Apple is still riding high on the tails of a blockbuster quarter, according to a new earnings statement released today. Over the past three months, the company recorded a total of $89.6 billion in revenue — nearly $48 billion of which came courtesy of iPhone sales — and set another quarterly record in the process.
"We are proud of our March quarter performance, which included revenue records in each of our geographic segments and strong double-digit growth in each of our product categories, driving our installed base of active devices to an all-time high,” said Apple CFO Luca Maestri in a statement.
Unsurprisingly, today’s results couldn’t be more different than what the company reported this time last year. CEO Tim Cook noted prior to earnings day that the company would miss its previously issued revenue guidance, and nodded to COVID-19’s “unprecedented global impact” in Apple’s official earnings press release. (Q2 2020 ended on March 28th, after dozens of states and multiple countries issued sweeping stay-at-home orders.) The company still reported 1 percent year-over-year revenue growth back then, but Apple’s recent performance suggests a return to business as usual — or something like it — in Cupertino.
As mentioned, iPhone sales accounted for more than half of the company’s overall revenue this quarter — that works out a 66 percent lift in sales since this time last year. Demand almost certainly fueled by Apple’s line of 5G-friendly iPhone 12 devices, and while we’re dying to know how specific models like the iPhone 12 mini performed, it’s generally starting to look like the big upgrade cycle Wall Street has been clamoring for is finally here.
Surprisingly, Mac sales hit a high watermark this quarter too. The company’s computers netted it $9.1 billion in revenue, which represents yet another all-time record for Apple. We repeat: Apple made more from Mac sales over the last three months than it did during 2020’s back-to-school season and its absolute monster of a holiday quarter. We’re expecting Apple’s top brass to offer some insight around why Mac sales shot through the roof this quarter, but it seems a safe bet that positive buzz around the company’s new M1-powered notebooks and lingering pandemic uncertainty prompted people to invest in their PCs.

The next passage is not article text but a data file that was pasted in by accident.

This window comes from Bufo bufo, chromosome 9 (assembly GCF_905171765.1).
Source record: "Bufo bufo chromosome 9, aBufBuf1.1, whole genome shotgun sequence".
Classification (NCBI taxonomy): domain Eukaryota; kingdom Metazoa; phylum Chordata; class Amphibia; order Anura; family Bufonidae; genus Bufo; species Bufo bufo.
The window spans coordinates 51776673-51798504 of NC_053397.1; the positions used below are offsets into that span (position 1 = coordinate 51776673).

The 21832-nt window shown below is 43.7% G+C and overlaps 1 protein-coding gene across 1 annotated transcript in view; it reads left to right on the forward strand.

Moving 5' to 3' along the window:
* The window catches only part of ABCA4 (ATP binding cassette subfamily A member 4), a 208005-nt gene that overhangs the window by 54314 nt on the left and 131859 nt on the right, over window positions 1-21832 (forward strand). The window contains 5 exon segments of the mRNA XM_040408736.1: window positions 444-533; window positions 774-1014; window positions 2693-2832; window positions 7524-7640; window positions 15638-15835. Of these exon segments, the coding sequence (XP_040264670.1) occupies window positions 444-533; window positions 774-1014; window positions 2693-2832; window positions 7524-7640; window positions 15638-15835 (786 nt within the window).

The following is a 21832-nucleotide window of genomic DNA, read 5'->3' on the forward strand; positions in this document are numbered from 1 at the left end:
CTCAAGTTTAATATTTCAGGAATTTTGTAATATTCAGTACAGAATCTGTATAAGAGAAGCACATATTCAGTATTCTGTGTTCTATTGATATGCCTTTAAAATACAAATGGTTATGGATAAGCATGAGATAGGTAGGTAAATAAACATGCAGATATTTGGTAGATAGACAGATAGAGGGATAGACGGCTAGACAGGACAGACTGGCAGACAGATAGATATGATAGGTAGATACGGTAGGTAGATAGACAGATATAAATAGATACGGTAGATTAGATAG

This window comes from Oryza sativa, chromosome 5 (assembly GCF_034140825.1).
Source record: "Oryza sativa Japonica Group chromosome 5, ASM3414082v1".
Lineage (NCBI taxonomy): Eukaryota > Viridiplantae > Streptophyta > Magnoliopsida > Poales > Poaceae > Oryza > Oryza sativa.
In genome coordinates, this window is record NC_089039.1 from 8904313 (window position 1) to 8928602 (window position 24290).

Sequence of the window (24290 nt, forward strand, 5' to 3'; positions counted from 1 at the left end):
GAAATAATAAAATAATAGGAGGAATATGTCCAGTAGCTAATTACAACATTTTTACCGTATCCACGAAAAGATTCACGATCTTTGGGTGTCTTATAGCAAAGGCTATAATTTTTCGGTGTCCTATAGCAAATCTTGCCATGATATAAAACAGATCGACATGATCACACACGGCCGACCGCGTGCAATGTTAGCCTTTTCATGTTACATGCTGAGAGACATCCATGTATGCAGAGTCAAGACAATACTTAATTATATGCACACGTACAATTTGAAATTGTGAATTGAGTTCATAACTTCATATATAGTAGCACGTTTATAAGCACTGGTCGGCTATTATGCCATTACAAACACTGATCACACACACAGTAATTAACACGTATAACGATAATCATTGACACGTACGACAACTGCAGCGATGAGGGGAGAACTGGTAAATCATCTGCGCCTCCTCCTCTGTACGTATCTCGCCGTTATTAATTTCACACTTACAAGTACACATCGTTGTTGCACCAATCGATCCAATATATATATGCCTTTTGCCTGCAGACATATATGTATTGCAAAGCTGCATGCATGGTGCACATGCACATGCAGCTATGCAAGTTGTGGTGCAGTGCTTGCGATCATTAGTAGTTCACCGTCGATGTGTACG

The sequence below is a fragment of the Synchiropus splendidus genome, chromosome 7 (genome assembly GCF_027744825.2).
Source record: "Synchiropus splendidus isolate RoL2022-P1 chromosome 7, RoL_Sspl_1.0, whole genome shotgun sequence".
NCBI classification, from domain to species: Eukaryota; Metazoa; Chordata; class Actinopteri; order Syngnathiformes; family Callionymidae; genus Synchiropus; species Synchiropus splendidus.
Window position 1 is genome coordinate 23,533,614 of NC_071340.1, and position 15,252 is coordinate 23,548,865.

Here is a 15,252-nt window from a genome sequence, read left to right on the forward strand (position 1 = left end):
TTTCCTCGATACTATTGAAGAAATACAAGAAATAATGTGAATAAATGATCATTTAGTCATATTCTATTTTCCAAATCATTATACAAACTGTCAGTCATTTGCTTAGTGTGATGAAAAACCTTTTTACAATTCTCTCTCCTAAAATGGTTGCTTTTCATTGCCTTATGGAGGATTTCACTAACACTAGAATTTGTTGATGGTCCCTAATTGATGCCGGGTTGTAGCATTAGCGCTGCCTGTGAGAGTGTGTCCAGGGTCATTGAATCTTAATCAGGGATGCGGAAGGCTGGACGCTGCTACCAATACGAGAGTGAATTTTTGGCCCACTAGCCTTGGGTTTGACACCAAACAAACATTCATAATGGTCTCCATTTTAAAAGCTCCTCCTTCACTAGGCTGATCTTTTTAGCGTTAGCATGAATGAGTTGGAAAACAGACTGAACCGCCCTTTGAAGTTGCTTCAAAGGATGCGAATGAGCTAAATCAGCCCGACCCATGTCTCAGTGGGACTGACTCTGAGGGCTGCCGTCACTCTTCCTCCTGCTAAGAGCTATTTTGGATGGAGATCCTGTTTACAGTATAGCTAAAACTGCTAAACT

The growth didn't end there either. iPad sales swelled from $4.4 billion in the year-ago quarter to $7.8 billion this time, and while momentum has slowed somewhat for Apple's wearables, home and accessories division, it still managed to generate more revenue than the company's tablets did. Meanwhile, Apple's crucial services business — which includes Cupertino's many subscription services — hit another all-time high with $16.9 billion in revenue.
While Apple has seemingly adapted to pandemic-era business rather well, the company is facing what may prove to be an even more profound challenge: heightened scrutiny from regulators and lawmakers around the world. Just yesterday, Reuters reported that Russia’s Federal Antimonopoly Service planned to fine Apple $12 million because it “abused its dominant position in the iOS distribution market” to create an unfair advantage for its own software. (Apple has said it will appeal the FAS’s decision.) Meanwhile, the Financial Times notes that the European Commission is close to filing antitrust charges against Apple as well, stemming from a 2019 complaint from Spotify about the sizable cut the company takes out of developers’ app revenue.
Closer to home, Apple is gearing up for a protracted antitrust battle against Epic, which sued the company in 2020, and stood accused of creating restrictions on developers that amounted to “an abusive power grab” during a recent Senate hearing.